Geology & Geophysics AGU News

2017 AGU Fall Meeting Heads to New Orleans, 2018 to Washington, D. C.

The American Geophysical Union opts to relocate its 26,000-plus-attendee meeting from San Francisco for 2 years to avoid detrimental impacts from extensive construction at the convention center.


The Board of Directors of the world’s largest organization of Earth and space scientists voted Monday to move the association’s heavily attended annual meeting out of San Francisco, Calif., for the next 2 years. In 2017, the meeting will take place in New Orleans, La., and then it will go to Washington, D. C., for 2018.

For this year, however, the Fall Meeting of the American Geophysical Union (AGU) will remain in San Francisco, where it has been held for 48 years. AGU intends to offer the meeting there again in 2019, the scientific society’s centennial year, AGU officials announced today.

AGU decided to relocate its flagship scientific meeting—which attracted more than 26,000 attendees in 2015, including scientists, exhibitors, educators, press, and others—because of massive renovation at the Moscone Convention Center, the meeting’s usual venue, said AGU president Margaret Leinen, who is also director of the Scripps Institution of Oceanography in La Jolla, Calif.

“AGU’s Fall Meeting is one of the most important events in the Earth and space science community each year, and its success over the last 5 decades has played an important role in advancing that science. That’s why the risk posed by the Moscone Center construction was not something that we could ignore,” she said.

Construction Squeeze

Already under way on a modest scale last year, the construction will pose additional, but still manageable, challenges to the meeting this coming year, according to AGU. However, the more intense disruption expected from the overhaul in 2017 and 2018—ranging from displacing hundreds of presentations into many different hotels to a diminished scientific program and fewer networking opportunities—convinced the organization’s leaders that it was necessary to find an alternative location for those 2 years.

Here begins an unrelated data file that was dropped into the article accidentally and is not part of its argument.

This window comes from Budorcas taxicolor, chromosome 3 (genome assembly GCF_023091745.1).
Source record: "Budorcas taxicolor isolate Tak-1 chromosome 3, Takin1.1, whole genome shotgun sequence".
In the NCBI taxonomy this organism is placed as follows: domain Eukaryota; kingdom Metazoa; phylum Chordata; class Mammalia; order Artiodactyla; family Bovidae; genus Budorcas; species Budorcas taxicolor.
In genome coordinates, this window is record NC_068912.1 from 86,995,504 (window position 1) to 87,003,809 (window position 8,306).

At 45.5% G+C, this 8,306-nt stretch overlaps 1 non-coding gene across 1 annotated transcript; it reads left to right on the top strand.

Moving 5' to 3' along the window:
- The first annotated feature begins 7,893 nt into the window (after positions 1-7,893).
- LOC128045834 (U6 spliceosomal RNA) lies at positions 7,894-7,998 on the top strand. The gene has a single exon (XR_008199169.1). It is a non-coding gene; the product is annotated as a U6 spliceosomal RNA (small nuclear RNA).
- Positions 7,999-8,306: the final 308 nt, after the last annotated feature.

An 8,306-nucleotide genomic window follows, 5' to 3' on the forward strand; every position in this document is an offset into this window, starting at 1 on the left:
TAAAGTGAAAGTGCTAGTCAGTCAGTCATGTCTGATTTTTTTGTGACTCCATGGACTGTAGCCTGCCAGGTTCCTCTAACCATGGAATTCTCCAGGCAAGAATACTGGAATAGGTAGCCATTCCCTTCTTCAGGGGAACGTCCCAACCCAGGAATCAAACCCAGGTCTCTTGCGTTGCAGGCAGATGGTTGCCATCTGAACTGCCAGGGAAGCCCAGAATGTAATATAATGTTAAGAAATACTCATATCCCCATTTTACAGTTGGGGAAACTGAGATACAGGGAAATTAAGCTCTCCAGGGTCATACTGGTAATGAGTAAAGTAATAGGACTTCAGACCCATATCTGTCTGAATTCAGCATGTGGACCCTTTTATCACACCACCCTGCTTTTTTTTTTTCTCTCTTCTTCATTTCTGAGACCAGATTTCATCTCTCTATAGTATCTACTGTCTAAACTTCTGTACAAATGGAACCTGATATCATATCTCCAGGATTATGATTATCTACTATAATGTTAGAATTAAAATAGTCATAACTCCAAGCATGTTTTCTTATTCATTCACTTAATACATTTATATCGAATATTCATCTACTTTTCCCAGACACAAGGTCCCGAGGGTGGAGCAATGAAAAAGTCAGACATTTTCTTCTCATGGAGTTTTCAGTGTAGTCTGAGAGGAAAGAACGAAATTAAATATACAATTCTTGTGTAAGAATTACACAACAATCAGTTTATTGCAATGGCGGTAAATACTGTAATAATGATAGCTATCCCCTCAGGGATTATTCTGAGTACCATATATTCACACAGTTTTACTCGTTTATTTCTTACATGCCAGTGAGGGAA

Only 10–12 cities in the United States offer the capacity, in terms of convention center space, abundance of nearby hotel rooms, and airline service, to handle such a large conference. The society requested proposals from eight of those cities, including San Francisco, AGU officials said.

AGU selected New Orleans for 2017 because the Big Easy, as the city is known, could house all of the presentations and other activities of the conference under the single roof of its vast convention center. Among other attractions, the city also surpassed other venues in the number of hotel rooms within walking distance of the convention center, and the same neighborhood abounds in restaurants at a large range of costs.

D. C. in 2018

Washington, D. C., rose to the top for the following year, 2018, because it can provide sufficient space for the Fall Meeting in its sprawling downtown convention center and nearby hotels. The lively, cultured capital city also stood out because of its many hotels across a range of room prices, an excellent public transit system, good dining, and other amenities. The presence of the U.S. federal government and AGU’s headquarters in the city also boosted its desirability, AGU officials said.

Neither of the selected cities could house the meeting for both 2017 and 2018. Other conferences booked into New Orleans in 2018 were expected to limit hotel availability during AGU’s preferred meeting dates during the first 3 weeks of December. Likewise, the year 2017 didn’t pan out in Washington, D. C., because the city’s convention space wasn’t available during AGU’s preferred dates.

blog entry written by Leinen and other top AGU leaders and posted today on the organization’s From the Prow blog gives more details about the Fall Meeting relocation.

—Peter L. Weiss, Senior News Editor

Citation: Weiss, P. L. (2016), 2017 AGU Fall Meeting heads to New Orleans, 2018 to Washington, D. C., Eos, 97, doi:10.1029/2016EO045855. Published on 9 February 2016.

© 2016. The authors. CC BY-NC 3.0